An international team of researchers led by Stanford University has developed rechargeable batteries that can store up to six times more charge than ones that are currently commercially available.
This could accelerate the use of rechargeable batteries and puts battery researchers one step closer toward achieving two top stated goals of their field: creating a high-performance rechargeable battery that could enable cellphones to be charged only once a week instead of daily and electric vehicles that can travel six times farther without a recharge.
The new so-called alkali metal-chlorine batteries, developed by a team of researchers led by Stanford chemistry Professor Hongjie Dai and doctoral candidate Guanzhou Zhu, relies on the back-and-forth chemical conversion of sodium chloride (Na/Cl2) or lithium chloride (Li/Cl2) to chlorine.
When electrons travel from one side of a rechargeable battery to the other, recharging reverts the chemistry back to its original state to await another use. Non-rechargeable batteries have no such luck. Once drained, their chemistry cannot be restored.
“A rechargeable battery is a bit like a rocking chair. It tips in one direction, but then rocks back when you add electricity,” Dai explained. “What we have here is a high-rocking rocking chair.”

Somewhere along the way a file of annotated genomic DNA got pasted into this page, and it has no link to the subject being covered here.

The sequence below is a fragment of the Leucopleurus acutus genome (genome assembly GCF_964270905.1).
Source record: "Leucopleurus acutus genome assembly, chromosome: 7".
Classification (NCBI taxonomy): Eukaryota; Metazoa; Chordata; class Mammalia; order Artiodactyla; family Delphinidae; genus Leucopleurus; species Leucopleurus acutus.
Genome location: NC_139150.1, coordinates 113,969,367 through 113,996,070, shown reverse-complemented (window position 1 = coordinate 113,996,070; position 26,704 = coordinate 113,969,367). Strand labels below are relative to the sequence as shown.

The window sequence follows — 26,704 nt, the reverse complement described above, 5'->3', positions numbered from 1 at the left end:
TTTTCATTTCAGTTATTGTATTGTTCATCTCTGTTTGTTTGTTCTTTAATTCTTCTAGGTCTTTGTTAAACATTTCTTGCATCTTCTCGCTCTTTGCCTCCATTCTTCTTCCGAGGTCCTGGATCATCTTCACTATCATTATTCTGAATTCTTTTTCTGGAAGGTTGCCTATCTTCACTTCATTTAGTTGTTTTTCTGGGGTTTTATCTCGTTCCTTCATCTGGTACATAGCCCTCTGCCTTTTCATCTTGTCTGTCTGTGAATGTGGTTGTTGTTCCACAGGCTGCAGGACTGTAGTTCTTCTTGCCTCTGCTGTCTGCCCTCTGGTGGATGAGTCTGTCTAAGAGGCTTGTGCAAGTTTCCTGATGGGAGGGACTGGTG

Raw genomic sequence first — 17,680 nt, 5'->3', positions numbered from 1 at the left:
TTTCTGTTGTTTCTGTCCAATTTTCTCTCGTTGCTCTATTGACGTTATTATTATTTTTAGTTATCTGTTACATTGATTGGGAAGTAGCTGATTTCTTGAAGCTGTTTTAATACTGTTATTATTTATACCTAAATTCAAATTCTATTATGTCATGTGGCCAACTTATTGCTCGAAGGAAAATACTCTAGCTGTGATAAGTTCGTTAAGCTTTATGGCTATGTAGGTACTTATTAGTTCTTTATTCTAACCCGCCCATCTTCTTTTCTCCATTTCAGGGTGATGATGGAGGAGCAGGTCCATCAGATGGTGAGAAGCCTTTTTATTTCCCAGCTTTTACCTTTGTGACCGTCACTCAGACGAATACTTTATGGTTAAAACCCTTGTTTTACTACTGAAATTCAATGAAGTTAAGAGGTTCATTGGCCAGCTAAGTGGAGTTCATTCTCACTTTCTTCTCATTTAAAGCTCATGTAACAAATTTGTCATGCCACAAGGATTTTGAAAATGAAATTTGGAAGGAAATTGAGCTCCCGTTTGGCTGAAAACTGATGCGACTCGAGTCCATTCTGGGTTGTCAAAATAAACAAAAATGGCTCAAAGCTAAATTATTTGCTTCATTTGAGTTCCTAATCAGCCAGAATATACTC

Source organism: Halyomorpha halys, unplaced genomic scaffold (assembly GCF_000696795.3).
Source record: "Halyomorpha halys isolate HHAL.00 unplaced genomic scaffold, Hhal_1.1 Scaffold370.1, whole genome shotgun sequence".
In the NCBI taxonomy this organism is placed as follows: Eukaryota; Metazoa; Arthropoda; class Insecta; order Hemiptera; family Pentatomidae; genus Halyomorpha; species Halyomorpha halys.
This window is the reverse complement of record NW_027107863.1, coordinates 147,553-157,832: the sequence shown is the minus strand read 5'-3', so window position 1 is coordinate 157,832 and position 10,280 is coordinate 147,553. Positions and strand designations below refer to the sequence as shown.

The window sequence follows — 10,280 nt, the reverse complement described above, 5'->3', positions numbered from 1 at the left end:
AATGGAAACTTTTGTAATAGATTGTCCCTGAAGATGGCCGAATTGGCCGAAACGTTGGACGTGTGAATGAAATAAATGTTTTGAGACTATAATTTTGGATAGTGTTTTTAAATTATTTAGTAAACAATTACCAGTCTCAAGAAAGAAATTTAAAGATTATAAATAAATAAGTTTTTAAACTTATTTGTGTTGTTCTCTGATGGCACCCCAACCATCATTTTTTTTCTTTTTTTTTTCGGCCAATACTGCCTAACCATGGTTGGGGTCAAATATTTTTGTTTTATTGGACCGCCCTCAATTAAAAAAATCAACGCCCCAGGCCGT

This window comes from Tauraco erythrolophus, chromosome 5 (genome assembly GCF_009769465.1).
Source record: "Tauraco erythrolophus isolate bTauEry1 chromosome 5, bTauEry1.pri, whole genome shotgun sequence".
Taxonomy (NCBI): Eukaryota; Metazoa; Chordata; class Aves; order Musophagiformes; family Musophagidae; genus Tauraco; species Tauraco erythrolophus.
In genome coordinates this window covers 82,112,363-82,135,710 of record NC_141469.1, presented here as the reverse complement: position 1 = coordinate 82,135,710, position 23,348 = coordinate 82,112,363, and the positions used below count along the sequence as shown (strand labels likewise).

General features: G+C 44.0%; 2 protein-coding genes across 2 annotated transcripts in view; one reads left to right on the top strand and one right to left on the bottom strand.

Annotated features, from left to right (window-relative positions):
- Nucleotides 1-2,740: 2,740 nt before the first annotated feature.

The reason no one had yet created a high-performance rechargeable sodium-chlorine or lithium-chlorine battery is that chlorine is too reactive and challenging to convert back to chloride with high efficiency. In the few cases where others were able to achieve a certain degree of rechargeability, the battery performance proved poor.
In fact, Dai and Zhu did not set out to create rechargeable sodium and lithium-chlorine battery at all, but merely to improve their existing battery technologies using thionyl chloride. This chemical is one of the main ingredients of lithium-thionyl chloride batteries, which are a popular type of single-use battery first invented in the 1970s.
But in one of their early experiments involving chlorine and sodium chloride, the Stanford researchers noticed that the conversion of one chemical to another had somehow stabilized,